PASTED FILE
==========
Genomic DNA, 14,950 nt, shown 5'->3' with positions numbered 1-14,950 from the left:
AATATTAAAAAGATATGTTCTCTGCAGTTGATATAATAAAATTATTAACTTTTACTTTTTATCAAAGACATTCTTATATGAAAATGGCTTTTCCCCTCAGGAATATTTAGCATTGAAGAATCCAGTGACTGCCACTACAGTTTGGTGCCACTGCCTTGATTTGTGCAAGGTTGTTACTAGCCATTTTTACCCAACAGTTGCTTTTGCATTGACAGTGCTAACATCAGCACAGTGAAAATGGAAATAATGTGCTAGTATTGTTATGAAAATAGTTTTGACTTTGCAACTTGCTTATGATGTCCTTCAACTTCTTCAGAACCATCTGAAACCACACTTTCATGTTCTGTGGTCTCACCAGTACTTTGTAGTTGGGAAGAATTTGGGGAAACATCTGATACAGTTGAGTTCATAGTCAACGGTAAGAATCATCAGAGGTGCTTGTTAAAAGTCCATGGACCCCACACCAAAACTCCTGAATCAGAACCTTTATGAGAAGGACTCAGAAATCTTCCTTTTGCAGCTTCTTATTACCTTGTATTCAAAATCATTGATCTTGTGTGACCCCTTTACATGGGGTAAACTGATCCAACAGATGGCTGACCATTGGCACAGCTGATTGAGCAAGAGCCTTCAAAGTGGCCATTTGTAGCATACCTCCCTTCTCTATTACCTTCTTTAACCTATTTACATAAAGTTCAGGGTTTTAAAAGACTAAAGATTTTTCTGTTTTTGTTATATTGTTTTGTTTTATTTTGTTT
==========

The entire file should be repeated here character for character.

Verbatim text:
Genomic DNA, 14,950 nt, shown 5'->3' with positions numbered 1-14,950 from the left:
AATATTAAAAAGATATGTTCTCTGCAGTTGATATAATAAAATTATTAACTTTTACTTTTTATCAAAGACATTCTTATATGAAAATGGCTTTTCCCCTCAGGAATATTTAGCATTGAAGAATCCAGTGACTGCCACTACAGTTTGGTGCCACTGCCTTGATTTGTGCAAGGTTGTTACTAGCCATTTTTACCCAACAGTTGCTTTTGCATTGACAGTGCTAACATCAGCACAGTGAAAATGGAAATAATGTGCTAGTATTGTTATGAAAATAGTTTTGACTTTGCAACTTGCTTATGATGTCCTTCAACTTCTTCAGAACCATCTGAAACCACACTTTCATGTTCTGTGGTCTCACCAGTACTTTGTAGTTGGGAAGAATTTGGGGAAACATCTGATACAGTTGAGTTCATAGTCAACGGTAAGAATCATCAGAGGTGCTTGTTAAAAGTCCATGGACCCCACACCAAAACTCCTGAATCAGAACCTTTATGAGAAGGACTCAGAAATCTTCCTTTTGCAGCTTCTTATTACCTTGTATTCAAAATCATTGATCTTGTGTGACCCCTTTACATGGGGTAAACTGATCCAACAGATGGCTGACCATTGGCACAGCTGATTGAGCAAGAGCCTTCAAAGTGGCCATTTGTAGCATACCTCCCTTCTCTATTACCTTCTTTAACCTATTTACATAAAGTTCAGGGTTTTAAAAGACTAAAGATTTTTCTGTTTTTGTTATATTGTTTTGTTTTATTTTGTTT